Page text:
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Using multiple methods to describe breeding, stress response, and disturbance of marbled murrelets, Brachyramphus marmoratus

Using multiple methods to describe breeding, stress response, and disturbance of marbled murrelets, Brachyramphus marmoratus

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Title: Using multiple methods to describe breeding, stress response, and disturbance of marbled murrelets, Brachyramphus marmoratus
Author: McFarlane Tranquilla, Laura
Abstract: I investigated the breeding biology of
Marbled Murrelets using (a) vitellogenin
(VTG) analyses, (b) brood patch (BP)
scores (thought to imply incubating
adults), and (c) radio telemetry data.
VTG analyses allowed description of the
5-month breeding season for Marbled
Murrelets, the timing of which did not
vary between years (1999-2000). Of the
females caught between April to July
(the 'egg-production period'), 55% were
producing eggs. Using brood patches (BP)
to infer reproductive status is an
approach that should be used cautiously:
53% Marbled Murrelets caught with
fully-developed BP never incubated, and
likewise, 50% of fecund, radio-tagged
females never incubated (failed
incubators?). Of a sample of fecund
females, 40% started incubation about 15
days later than expected (delayed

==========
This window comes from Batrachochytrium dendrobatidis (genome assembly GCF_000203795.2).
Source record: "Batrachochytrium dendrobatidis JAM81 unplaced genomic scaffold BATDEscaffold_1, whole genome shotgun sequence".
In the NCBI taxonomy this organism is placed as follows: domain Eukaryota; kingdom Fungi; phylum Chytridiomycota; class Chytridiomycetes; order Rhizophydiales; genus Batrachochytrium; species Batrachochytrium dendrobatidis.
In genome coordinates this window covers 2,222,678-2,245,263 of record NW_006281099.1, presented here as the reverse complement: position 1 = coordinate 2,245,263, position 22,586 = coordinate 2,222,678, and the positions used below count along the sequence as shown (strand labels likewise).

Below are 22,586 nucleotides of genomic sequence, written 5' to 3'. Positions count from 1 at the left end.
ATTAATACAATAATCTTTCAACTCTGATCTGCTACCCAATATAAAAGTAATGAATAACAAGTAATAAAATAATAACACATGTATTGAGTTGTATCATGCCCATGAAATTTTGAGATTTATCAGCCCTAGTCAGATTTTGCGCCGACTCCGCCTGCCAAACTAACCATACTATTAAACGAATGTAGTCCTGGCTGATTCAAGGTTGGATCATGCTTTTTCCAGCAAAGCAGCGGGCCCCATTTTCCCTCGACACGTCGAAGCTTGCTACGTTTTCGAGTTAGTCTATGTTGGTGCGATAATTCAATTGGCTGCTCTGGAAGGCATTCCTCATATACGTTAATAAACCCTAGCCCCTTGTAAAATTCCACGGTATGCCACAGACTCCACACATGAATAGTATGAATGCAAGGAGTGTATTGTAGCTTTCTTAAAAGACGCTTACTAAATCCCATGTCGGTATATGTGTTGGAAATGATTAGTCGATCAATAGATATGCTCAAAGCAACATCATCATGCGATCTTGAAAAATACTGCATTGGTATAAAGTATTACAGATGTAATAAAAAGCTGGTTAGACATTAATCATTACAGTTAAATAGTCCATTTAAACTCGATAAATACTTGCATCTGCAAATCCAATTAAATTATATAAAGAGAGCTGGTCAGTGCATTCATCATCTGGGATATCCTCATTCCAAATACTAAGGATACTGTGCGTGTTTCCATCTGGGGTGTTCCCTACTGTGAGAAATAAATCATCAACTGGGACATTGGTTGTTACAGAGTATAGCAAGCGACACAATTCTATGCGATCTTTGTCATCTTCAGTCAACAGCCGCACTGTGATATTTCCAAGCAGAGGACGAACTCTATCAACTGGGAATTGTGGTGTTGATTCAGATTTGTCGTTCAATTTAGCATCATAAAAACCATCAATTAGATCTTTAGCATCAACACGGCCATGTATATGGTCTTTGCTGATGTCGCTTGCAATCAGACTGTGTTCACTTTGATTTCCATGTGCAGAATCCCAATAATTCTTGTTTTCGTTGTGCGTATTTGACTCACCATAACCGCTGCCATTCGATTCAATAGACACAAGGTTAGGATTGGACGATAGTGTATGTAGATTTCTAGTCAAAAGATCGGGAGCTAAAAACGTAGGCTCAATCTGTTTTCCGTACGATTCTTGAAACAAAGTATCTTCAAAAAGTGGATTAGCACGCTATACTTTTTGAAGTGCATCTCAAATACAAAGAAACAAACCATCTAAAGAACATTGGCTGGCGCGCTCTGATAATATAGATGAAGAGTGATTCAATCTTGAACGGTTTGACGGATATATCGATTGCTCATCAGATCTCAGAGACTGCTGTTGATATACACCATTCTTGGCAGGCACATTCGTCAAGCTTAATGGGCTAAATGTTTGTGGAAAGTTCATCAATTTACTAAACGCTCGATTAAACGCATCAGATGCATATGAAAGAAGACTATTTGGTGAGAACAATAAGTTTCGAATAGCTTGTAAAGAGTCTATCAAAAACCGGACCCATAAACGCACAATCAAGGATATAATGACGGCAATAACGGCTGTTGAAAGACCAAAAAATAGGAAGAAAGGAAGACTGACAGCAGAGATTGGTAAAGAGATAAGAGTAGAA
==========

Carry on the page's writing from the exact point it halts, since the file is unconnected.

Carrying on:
incubators?). This suggests large
numbers of birds that failed to start
incubation, for reasons that were not
clear. While investigator disturbance
explained some cases, seasonal date
also had an effect on breeding success.
We detected a seasonal decline in br3eeding success in Marbled Murrelets, with failed incubators occurring later int he season (by 18 days) than successful incubators, and 'delayed' incubators initiating incubation later (by 24 days) than those not delayed. Thus, while capturing murrelets sometimes affected individual breeding status, later breeders were affected more than earlier breeders. This finding suggests that researchers should aim to campture Marbled Murrelets early in the breeding season. My investigation of capture effects also included an analysis of the stress respsonse to capture, using corticosterone. Like other birds, Marbled Murrelets reach maximum corticosterone levels at 30 min. Corticosterone increased with mass in females (but not males), suggesting that females are more sensitive to stress when they are heaviest, during egg-production.
Type: Thesis
URI: http://hdl.handle.net/10315/14820
Published: Ottawa : National Library of Canada = Bibliothèque nationale du Canada
Citation: Thesis (M.Sc.)--Simon Fraser University, 2001.
ISBN: 0612818926
Date: 2004

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